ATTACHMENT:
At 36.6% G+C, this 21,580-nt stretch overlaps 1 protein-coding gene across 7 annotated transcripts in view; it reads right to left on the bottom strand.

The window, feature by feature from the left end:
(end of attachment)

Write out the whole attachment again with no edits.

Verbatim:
At 36.6% G+C, this 21,580-nt stretch overlaps 1 protein-coding gene across 7 annotated transcripts in view; it reads right to left on the bottom strand.

The window, feature by feature from the left end: